the right answers when queried, it can
[00:41:02.13]

[00:41:02.13]
actually be quite healthy. Now that’s not a
personality. I think Alaska Airlines, I
[00:41:06.04]

[00:41:06.04]
think, has done a pretty good job with
their bot. Michael: Ask Jen? Blake: Yes, Jen. She’s very…
[00:41:11.01]

[00:41:11.01]
pretty darn good, I think.
[00:41:14.02]

[00:41:14.02]
Doesn’t give me all the answers I want,
sometimes I still, in frustration, call and
[00:41:17.10]

[00:41:17.10]
talk to somebody real, but I think
there’s a place for it. It’s not going to
[00:41:21.23]

[00:41:21.23]
ever replace human interaction, because I
think human interaction has
[00:41:27.29]

[00:41:27.29]
warmth associated with it, has humility, has
personality, has laughter, and those things
[00:41:33.18]

[00:41:33.18]
don’t come as readily, I think from, a bot.
Not to say that they can’t, as
[00:41:38.11]

[00:41:38.11]
technology gets better and better, it could
be there.
[00:41:42.19]

[00:41:42.19]
Michael: Yep. Blake: But I believe people matter a great deal.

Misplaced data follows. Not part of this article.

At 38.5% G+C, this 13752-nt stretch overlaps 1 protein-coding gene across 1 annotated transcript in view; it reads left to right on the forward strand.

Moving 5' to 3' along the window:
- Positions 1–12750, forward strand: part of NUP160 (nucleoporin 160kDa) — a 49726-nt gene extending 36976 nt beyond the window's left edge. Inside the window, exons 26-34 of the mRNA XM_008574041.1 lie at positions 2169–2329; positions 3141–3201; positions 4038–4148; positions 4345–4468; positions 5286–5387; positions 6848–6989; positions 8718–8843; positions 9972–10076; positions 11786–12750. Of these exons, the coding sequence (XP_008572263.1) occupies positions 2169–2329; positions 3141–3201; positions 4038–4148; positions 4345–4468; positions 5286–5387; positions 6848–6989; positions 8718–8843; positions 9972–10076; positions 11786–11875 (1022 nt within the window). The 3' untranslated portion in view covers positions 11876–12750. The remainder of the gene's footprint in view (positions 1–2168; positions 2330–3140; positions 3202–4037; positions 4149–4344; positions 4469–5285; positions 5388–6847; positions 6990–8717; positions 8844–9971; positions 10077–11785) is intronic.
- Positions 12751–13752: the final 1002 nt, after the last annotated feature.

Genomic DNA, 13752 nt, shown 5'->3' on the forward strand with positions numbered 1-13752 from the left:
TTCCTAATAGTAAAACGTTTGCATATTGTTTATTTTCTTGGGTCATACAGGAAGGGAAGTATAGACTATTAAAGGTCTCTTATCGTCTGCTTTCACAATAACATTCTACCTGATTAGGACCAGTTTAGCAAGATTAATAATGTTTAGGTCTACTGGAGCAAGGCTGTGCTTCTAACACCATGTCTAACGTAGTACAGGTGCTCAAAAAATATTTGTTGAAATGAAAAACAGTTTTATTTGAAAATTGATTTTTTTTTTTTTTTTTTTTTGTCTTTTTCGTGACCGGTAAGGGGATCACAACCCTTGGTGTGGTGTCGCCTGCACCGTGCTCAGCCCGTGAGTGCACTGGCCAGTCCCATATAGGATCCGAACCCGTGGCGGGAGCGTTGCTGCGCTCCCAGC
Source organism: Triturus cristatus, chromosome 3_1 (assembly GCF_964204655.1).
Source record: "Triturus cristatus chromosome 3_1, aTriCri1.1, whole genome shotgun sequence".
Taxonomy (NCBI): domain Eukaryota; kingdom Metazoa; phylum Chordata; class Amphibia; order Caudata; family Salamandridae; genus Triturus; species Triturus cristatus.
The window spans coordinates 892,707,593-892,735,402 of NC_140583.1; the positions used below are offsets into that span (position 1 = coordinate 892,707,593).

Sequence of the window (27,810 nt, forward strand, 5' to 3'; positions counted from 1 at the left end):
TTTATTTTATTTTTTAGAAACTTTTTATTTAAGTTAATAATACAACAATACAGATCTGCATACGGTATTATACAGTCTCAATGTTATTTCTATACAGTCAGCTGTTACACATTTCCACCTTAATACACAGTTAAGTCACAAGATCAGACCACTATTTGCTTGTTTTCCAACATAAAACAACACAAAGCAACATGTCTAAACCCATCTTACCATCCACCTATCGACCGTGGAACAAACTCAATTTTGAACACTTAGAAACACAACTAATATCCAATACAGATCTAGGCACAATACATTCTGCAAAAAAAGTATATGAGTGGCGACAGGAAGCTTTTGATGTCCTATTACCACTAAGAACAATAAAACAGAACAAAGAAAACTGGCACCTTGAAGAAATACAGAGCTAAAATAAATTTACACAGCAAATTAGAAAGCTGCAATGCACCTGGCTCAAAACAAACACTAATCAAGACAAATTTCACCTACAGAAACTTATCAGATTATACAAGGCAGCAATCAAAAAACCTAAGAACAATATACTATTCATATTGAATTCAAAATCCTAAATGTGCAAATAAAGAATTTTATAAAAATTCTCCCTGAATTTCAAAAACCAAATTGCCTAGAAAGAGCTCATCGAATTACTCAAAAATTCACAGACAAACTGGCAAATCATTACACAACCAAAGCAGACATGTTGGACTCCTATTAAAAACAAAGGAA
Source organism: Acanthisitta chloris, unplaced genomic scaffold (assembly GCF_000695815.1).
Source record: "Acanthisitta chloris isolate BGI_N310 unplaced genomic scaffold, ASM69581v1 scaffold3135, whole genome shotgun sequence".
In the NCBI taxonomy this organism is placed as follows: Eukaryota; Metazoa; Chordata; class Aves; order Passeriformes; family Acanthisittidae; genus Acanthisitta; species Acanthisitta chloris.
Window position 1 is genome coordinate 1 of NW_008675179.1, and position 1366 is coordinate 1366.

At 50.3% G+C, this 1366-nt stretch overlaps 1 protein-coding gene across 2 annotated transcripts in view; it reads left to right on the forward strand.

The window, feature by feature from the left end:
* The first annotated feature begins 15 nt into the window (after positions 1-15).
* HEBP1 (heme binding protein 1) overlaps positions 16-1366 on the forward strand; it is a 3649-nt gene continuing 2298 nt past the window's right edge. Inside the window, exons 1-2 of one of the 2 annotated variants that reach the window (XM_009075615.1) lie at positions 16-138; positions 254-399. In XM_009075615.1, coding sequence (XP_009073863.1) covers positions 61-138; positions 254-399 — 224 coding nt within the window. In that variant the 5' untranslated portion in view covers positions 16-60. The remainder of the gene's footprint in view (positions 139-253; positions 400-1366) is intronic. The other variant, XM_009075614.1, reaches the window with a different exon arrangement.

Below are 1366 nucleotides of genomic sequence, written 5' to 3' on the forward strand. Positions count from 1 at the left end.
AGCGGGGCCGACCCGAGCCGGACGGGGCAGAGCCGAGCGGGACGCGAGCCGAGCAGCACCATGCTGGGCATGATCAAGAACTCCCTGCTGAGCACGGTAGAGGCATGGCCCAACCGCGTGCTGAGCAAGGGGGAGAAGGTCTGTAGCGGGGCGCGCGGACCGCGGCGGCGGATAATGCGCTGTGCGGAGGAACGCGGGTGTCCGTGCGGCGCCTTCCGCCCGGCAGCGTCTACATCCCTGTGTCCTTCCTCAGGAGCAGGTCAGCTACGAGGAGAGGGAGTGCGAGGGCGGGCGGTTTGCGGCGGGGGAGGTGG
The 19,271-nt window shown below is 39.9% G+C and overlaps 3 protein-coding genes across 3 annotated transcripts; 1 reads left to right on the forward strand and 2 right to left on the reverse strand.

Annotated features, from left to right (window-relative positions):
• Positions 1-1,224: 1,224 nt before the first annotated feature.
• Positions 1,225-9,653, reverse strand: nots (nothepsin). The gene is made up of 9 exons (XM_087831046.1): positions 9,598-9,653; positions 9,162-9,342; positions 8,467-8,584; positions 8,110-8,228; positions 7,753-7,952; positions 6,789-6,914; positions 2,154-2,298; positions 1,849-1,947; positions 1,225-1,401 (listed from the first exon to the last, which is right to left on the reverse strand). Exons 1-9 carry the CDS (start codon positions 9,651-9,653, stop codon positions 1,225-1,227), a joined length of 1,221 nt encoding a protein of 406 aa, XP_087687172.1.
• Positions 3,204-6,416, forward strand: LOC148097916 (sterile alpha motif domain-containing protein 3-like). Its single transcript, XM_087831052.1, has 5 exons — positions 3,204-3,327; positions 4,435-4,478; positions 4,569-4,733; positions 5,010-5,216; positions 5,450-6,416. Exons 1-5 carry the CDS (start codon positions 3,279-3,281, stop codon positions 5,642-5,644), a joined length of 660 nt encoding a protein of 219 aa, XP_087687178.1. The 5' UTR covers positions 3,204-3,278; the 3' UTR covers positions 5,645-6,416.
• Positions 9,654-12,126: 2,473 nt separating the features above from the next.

[00:41:46.29]

[00:41:46.29]
Michael: What do you think about the landscape
today? Facebook is making a huge push
[00:41:50.14]

[00:41:50.14]
towards bots and trying to get brands to
build on top of messenger, you’ve got
[00:41:54.18]

[00:41:54.18]
Twitter that’s trying to be the customer…
it still is the de facto customer
[00:41:57.25]

[00:41:57.25]
service platform of choice. We see people
create Twitter accounts just so they can
[00:42:01.23]

[00:42:01.23]
complain to a company. Blake: I’ve seen that, for sure.
Michael: I guess, do you use any bots in your life
[00:42:07.05]

[00:42:07.05]
today, have you seen any bots that have
impressed you?
[00:42:10.13]

[00:42:10.13]
Blake: So I used Alaska Airlines as one that I thought was pretty good.
[00:42:16.18]

[00:42:17.09]
I haven’t seen anything that’s really blown my mind. I’ve seen some of the work that
[00:42:23.29]

[00:42:23.29]
Facebook’s been doing, so it’s
interesting. I think actually it could be
[00:42:27.16]

[00:42:27.16]
good for folks that are trying to build
brand and not trying…
[00:42:33.02]

[00:42:33.02]
trying to purport to be real human
interaction.
[00:42:36.07]

[00:42:36.07]